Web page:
Transition of a city shown in historic photos of Gion Festival
The Asahi Shimbun July 5, 2016
KYOTO--The ancient capital is once again in the grip of the Gion Festival, one of the three biggest events of its kind in Japan, which lasts for the month of July.
This year’s festival kicked off on July 1 with a prayer for the event’s success, the first of many rituals, ceremonies and traditional parades through the city.
“Yamahoko Junko,” the grand procession, is famed for its tall floats with “hoko” halberds displayed on their roofs, and is usually held on July 17 and 24.
In this photo feature, 10 images of Yamahoko Junko at the Gion Festival taken in the Showa Era (1926-1989) have been selected to show what has changed and what has stayed the same in the city of Kyoto.
The photos also show how the festival has evolved through a period in time when society and the environment have gone through drastic transformations.
The festival is said to have originated between the eighth and 10th centuries with the purpose of warding off curses that were believed to have caused frequent natural disasters and plagues in Kyoto. A series of events are held to invite the three gods enshrined at Yasakajinja shrine in Higashiyama Ward on the east side of the Kamogawa river to central Kyoto.
The Gion Festival’s most important ritual is “Mikoshitogyo,” in which the three gods are brought to central Kyoto in “mikoshi” portable shrines over the river. The mikoshi will stay in the city center for a week before being returned to the shrine.
The Yamahoko processions are the highlights of the festival and traditionally held twice, before and after Mikoshitogyo. The tradition was “rationalized” to only one procession before the ritual in 1966, until the second procession was revived in 2014.
The floats are often called “moveable museums” as they are lavishly decorated with drapes, including historical tapestries and rugs that were once prized possessions of nobles and powerful people imported from as far as Europe hundreds of years ago, and donated for the festival.
This year, a new dragon figurehead has been reconstructed for the stem of “Ofunehoko,” a large boat-shaped float. The figurehead was lost in Japan’s civil war in 1864 during the Meiji Restoration.
For more information and the Gion Festival schedule, visit: www.gionmatsuri.or.jp
The Gion Festival (祇園祭 Gion Matsuri) takes place annually in Kyoto and is one of the most famous festivals in Japan. It goes for the entire month of July and is crowned by a parade, the Yamaboko Junkō (山鉾巡行) on July 17 and July 24. It takes its name from Kyoto's Gion district.
Kyoto's downtown area is reserved for pedestrian traffic on the three nights leading up to the massive parade. These nights are known as yoiyama (宵山) on July 16 and July 23, yoiyoiyama (宵々山) on July 15 and July 22, and yoiyoiyoiyama (宵々々山) on July 14 and July 21. The streets are lined with night stalls selling food such as yakitori (barbecued chicken skewers), taiyaki, takoyaki, okonomiyaki, traditional Japanese sweets, and many other culinary delights. Many girls dressed in yukata (summer kimono) walk around the area, carrying with them traditional purses and paper fans.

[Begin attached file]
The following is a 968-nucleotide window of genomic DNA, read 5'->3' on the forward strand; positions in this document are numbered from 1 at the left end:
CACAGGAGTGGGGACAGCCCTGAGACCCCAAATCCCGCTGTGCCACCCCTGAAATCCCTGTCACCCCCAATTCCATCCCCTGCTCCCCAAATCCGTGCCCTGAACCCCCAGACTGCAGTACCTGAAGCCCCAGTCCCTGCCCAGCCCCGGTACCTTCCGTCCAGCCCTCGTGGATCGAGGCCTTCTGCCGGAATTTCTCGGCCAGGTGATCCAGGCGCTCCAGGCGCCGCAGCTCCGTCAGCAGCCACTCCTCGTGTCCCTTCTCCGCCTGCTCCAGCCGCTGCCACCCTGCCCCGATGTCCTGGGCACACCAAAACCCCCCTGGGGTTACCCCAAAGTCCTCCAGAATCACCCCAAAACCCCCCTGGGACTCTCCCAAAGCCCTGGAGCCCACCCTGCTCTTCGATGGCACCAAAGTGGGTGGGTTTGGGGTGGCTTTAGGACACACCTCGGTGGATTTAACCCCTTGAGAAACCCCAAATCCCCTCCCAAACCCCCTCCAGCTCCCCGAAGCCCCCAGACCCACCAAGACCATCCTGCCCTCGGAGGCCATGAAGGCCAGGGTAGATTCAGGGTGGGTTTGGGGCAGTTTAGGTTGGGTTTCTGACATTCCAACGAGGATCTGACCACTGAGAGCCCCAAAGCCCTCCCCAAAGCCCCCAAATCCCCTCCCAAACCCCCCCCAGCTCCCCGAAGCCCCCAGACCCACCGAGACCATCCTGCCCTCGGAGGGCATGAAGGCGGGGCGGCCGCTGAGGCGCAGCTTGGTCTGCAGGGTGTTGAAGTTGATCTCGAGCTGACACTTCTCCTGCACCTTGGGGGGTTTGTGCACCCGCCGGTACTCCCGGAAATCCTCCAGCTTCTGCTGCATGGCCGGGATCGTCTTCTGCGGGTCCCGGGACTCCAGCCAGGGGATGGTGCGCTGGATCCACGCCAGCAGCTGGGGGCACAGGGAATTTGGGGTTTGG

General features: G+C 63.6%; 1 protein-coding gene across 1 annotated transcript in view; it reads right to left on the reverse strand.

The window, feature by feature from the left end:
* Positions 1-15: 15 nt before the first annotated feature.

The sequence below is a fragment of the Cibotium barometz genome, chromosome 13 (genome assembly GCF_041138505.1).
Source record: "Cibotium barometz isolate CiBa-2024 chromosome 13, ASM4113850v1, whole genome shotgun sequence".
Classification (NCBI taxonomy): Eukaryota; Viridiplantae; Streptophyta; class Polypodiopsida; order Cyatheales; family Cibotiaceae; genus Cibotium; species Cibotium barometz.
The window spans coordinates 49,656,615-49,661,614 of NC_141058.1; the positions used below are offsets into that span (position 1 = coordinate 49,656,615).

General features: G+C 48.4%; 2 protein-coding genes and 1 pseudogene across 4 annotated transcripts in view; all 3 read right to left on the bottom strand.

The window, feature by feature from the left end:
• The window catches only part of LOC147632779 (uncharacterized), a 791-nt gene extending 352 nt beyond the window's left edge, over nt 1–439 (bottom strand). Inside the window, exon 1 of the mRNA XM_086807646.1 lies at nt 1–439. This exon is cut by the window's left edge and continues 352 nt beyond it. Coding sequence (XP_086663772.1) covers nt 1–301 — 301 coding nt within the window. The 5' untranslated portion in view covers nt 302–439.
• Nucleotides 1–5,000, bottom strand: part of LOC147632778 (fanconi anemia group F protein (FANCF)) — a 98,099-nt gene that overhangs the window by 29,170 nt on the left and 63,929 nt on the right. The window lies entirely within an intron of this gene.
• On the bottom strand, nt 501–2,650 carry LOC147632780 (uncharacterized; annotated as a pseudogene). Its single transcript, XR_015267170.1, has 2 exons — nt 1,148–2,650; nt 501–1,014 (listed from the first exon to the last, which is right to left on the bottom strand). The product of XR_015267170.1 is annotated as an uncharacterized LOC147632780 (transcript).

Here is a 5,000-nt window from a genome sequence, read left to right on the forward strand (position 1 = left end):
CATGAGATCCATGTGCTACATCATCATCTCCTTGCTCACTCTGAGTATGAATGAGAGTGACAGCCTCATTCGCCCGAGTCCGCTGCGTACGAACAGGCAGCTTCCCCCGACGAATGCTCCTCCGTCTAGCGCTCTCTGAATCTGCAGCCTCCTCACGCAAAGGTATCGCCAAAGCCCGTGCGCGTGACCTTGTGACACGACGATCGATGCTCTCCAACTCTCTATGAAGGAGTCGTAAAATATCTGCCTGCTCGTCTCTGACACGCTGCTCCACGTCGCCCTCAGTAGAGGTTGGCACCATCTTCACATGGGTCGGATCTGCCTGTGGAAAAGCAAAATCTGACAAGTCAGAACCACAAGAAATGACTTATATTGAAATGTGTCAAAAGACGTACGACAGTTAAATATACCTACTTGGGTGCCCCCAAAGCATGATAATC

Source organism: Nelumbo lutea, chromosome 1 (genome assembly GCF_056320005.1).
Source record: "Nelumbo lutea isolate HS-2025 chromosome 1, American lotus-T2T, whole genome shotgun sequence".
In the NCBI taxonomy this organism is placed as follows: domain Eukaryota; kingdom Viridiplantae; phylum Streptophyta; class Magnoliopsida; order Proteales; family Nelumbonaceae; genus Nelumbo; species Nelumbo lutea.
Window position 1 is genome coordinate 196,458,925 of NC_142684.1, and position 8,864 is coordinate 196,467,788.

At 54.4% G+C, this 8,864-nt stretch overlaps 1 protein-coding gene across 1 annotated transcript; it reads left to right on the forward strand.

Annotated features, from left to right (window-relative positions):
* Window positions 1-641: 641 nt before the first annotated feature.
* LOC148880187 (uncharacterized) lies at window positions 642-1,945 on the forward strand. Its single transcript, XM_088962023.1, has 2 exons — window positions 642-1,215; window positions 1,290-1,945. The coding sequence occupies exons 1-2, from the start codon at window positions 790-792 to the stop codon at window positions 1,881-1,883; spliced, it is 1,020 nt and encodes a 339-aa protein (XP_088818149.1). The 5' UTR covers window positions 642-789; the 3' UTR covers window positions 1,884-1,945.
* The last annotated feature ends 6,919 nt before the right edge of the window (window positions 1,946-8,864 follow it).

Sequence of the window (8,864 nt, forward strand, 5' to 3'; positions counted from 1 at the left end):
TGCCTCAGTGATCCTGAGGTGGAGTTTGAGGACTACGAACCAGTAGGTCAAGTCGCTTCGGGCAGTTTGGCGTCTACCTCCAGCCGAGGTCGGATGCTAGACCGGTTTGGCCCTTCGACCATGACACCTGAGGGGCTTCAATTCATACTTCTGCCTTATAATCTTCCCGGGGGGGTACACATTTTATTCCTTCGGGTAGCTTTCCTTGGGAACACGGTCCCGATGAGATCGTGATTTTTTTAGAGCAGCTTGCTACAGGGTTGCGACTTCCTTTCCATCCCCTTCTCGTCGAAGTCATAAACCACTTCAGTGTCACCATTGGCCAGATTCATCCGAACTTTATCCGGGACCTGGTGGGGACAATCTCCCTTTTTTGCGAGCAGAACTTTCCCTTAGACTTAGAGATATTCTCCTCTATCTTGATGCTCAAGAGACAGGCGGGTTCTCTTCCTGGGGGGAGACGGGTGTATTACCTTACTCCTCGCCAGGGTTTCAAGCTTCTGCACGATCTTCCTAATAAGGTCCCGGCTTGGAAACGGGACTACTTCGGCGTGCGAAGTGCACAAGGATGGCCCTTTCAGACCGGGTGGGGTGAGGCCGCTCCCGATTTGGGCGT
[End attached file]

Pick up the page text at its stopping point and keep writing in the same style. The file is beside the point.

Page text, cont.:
During the yoiyama evenings leading up to the parade, some private houses in the old kimono merchant district open their entryways to the public, exhibiting valuable family heirlooms, in a custom known as the Byōbu Matsuri, or Folding Screen Festival. This is a precious opportunity to visit and observe traditional Japanese residences of Kyoto.
|The parade held in Kyoto in the 1920s|
This festival originated as part of a purification ritual (goryo-e) to appease the gods thought to cause fire, floods and earthquakes. In 869, the people were suffering from plague and pestilence which was attributed to the rampaging deity Gozu Tennō (牛頭天王). Emperor Seiwa ordered that the people pray to the god of the Yasaka Shrine, Susanoo-no-mikoto. Sixty-six stylized and decorated halberds, one for each province in old Japan, were prepared and erected at Shinsen-en, a garden, along with the portable shrines (mikoshi) from Yasaka Shrine.
This practice was repeated wherever an outbreak occurred. In 970, it was decreed an annual event and has since seldom been broken. Over time the increasingly powerful and influential merchant class made the festival more elaborate and, by the Edo period (1603–1868), used the parade to brandish their wealth.
In 1533, the Ashikaga shogunate halted all religious events, but the people protested, stating that they could do without the rituals, but not the procession. This marks the progression into the festival's current form. Smaller floats that were lost or damaged over the centuries have been restored, and the weavers of the Nishijin area offer new tapestries to replace destroyed ones. When not in use, the floats and regalia are kept in special storehouses throughout the central merchant district of Kyoto in the care of the local people.
This festival also serves as an important setting in Yasunari Kawabata's novel, The Old Capital which he describes, along with the Festival of Ages and the Aoi Festival, as "the 'three great festivals' of the old capital."
|Yoiyama - The Gion Festival - July 14, 2008|